I was thinking about this last night: the first PHP version of this site appeared just about 5 years ago. I’d been laid off by my former employer about a month previously, and had decided to use my free time for something constructive (for a change). That’s when I got into PHP, a hobby that took me the way of certification and, we’ll say, two and a half major updates containing significant functionality upgrades.
I can even remember that day in particular. The weather was unusually cool in Hoboken, and the sky was gray, but I was feeling pretty damn good nevertheless; I went to my local diner to get a burger and fries to celebrate version 1.0.
The realization got me to ponder things. 5 years. That’s something. I was living in Hoboken NJ at the time and was about a month or so away from being hired by what would be my next employer. The World Trade Center was still there then — in fact I got the call confirming that I was hired just after having visited the observation deck for the 3rd time. That was the last time I was up there, for obvious reasons.
I can’t help but be a little disappointed, looking back. Frankly I can’t say that I’m where I was expecting to be at this stage of my life — a statement which seems to be true on just about every level. The career isn’t where I think it should be, nor is my social existence; and to be frank since my return to Montreal I’ve been looking for a ticket out. Not necessarily back to where I was, either. Let’s just say it wasn’t exactly my choice to come back, even though that doesn’t quite jibe with what I’ve been saying since my return. I’ve become quite good at putting a positive spin on things.
Anyway, this isn’t really about where I live. What bothers me in all this is, well, me. Reflecting on my 5-years-ago self I can’t help but think that there was a lot of wasted potential there, and at a time when the world should really have been my oyster. We are, after all, talking about the span of time between my being 30 and 35. I still maintain that my dismissal from the still-unnamed employer wasn’t about what they said it was about — I’m not laying any claims to perfection, but frankly I’ve seen people fuck things up much worse than I did only to then get promotions — but the fact remains that had I done a few things differently things would be quite different now. If nothing else, had I learned the value of self-restraint one or two decades before (which, I’m told, is when normal people learn and embrace that sort of thing) and not let myself be carried away in petty materialism I could have afforded to tough things out in Hoboken until some other job came along. And if I had resigned myself earlier to the reality that even the most technical job is ultimately dependent on the relationships you form with and the impression you make on your superiors I’m confident that I’d still be working in Jersey City. Ultimately the lesson wasn’t lost. The same can’t be said for the opportunity, though.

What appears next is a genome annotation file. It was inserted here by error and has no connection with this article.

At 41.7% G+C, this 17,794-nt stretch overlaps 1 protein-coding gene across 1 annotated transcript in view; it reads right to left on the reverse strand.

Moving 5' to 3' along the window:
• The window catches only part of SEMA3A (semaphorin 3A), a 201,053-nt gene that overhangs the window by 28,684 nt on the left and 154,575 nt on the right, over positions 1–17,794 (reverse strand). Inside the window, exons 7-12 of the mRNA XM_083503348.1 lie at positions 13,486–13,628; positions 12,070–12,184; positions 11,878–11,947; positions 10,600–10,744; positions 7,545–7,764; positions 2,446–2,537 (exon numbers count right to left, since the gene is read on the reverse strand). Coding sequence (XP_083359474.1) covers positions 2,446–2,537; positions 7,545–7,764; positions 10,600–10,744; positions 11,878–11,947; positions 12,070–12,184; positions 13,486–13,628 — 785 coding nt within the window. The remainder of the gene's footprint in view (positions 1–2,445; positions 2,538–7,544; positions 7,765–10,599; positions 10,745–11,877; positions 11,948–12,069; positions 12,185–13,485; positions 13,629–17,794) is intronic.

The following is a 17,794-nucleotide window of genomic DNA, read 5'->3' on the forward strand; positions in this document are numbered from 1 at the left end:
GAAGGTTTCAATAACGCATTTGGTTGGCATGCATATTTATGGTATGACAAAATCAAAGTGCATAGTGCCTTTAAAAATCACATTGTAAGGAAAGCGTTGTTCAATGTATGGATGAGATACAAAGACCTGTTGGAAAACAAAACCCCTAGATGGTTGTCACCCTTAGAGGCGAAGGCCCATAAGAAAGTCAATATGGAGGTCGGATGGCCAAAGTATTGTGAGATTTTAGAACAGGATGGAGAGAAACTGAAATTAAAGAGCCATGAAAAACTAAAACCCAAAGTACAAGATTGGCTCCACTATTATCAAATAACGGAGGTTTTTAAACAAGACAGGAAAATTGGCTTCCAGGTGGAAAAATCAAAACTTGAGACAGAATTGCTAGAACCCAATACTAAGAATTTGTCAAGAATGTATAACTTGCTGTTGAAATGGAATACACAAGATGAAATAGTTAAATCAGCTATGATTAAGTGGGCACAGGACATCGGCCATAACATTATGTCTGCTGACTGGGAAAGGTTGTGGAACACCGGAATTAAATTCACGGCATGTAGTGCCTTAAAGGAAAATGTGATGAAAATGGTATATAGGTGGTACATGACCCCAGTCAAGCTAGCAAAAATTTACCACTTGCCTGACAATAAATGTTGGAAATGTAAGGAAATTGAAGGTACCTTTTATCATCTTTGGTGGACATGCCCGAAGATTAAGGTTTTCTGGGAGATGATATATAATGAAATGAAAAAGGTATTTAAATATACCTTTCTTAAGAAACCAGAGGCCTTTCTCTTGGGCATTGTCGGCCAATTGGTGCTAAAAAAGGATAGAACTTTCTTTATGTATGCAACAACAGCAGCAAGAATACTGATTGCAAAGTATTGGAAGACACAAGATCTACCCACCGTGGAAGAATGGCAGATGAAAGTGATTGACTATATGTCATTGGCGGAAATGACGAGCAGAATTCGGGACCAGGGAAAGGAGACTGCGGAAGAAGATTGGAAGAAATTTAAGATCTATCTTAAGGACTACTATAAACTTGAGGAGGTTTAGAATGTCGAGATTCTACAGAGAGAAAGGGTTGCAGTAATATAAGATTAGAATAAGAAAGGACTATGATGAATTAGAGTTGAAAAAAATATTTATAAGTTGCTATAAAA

And it was quite an opportunity. By any stretch this was *the* opportunity of a lifetime for me. Not that I was smart or well enough to see it at the time. That’s one of the things depression does to a person — you just don’t perceive things as they are, but only see things vaguely through a veil of pessimism. Funnily enough when I made the mistake that was invoked as the reason for my dismissal (I still remember doing that in creepy detail, incidentally) I was quite depressed, and the week after that I resumed taking anti-depressants. If I’d started a couple of weeks earlier… well, that’s just another if in a long line of ifs.
We all have these ifs in our pasts. No matter how great your life turns out there’s always something important that could have been done differently. I think the trick to life is just to have few of these, and not spend too much time thinking about them; that distracts from the appreciation of the present. In the end this has traditionally been my real problem — the inability to appreciate the situation as it exists “in the here and now”, so to speak.
In any case, that’s what I’ve learnt over time.